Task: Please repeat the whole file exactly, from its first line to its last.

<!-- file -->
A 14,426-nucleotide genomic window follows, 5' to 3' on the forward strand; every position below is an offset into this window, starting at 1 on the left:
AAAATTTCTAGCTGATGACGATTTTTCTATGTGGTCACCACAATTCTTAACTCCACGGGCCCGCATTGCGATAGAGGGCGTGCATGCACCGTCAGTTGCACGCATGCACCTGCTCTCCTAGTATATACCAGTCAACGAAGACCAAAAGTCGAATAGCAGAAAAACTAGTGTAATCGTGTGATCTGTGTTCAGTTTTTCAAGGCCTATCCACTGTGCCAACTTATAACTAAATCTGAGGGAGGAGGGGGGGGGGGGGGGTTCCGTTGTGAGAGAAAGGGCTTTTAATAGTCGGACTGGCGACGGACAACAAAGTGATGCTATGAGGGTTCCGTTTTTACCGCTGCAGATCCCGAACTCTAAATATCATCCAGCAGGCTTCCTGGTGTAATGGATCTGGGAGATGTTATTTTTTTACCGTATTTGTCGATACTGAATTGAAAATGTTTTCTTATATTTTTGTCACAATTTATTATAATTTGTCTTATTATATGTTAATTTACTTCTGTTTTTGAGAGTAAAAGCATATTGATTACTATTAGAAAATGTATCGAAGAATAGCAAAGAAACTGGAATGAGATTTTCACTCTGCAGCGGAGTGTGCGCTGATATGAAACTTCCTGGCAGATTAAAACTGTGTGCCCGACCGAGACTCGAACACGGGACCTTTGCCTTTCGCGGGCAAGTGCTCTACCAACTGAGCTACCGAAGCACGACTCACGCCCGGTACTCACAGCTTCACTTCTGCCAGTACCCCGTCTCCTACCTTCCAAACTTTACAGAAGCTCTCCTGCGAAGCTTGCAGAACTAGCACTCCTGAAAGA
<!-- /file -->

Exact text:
A 14,426-nucleotide genomic window follows, 5' to 3' on the forward strand; every position below is an offset into this window, starting at 1 on the left:
AAAATTTCTAGCTGATGACGATTTTTCTATGTGGTCACCACAATTCTTAACTCCACGGGCCCGCATTGCGATAGAGGGCGTGCATGCACCGTCAGTTGCACGCATGCACCTGCTCTCCTAGTATATACCAGTCAACGAAGACCAAAAGTCGAATAGCAGAAAAACTAGTGTAATCGTGTGATCTGTGTTCAGTTTTTCAAGGCCTATCCACTGTGCCAACTTATAACTAAATCTGAGGGAGGAGGGGGGGGGGGGGGGTTCCGTTGTGAGAGAAAGGGCTTTTAATAGTCGGACTGGCGACGGACAACAAAGTGATGCTATGAGGGTTCCGTTTTTACCGCTGCAGATCCCGAACTCTAAATATCATCCAGCAGGCTTCCTGGTGTAATGGATCTGGGAGATGTTATTTTTTTACCGTATTTGTCGATACTGAATTGAAAATGTTTTCTTATATTTTTGTCACAATTTATTATAATTTGTCTTATTATATGTTAATTTACTTCTGTTTTTGAGAGTAAAAGCATATTGATTACTATTAGAAAATGTATCGAAGAATAGCAAAGAAACTGGAATGAGATTTTCACTCTGCAGCGGAGTGTGCGCTGATATGAAACTTCCTGGCAGATTAAAACTGTGTGCCCGACCGAGACTCGAACACGGGACCTTTGCCTTTCGCGGGCAAGTGCTCTACCAACTGAGCTACCGAAGCACGACTCACGCCCGGTACTCACAGCTTCACTTCTGCCAGTACCCCGTCTCCTACCTTCCAAACTTTACAGAAGCTCTCCTGCGAAGCTTGCAGAACTAGCACTCCTGAAAGA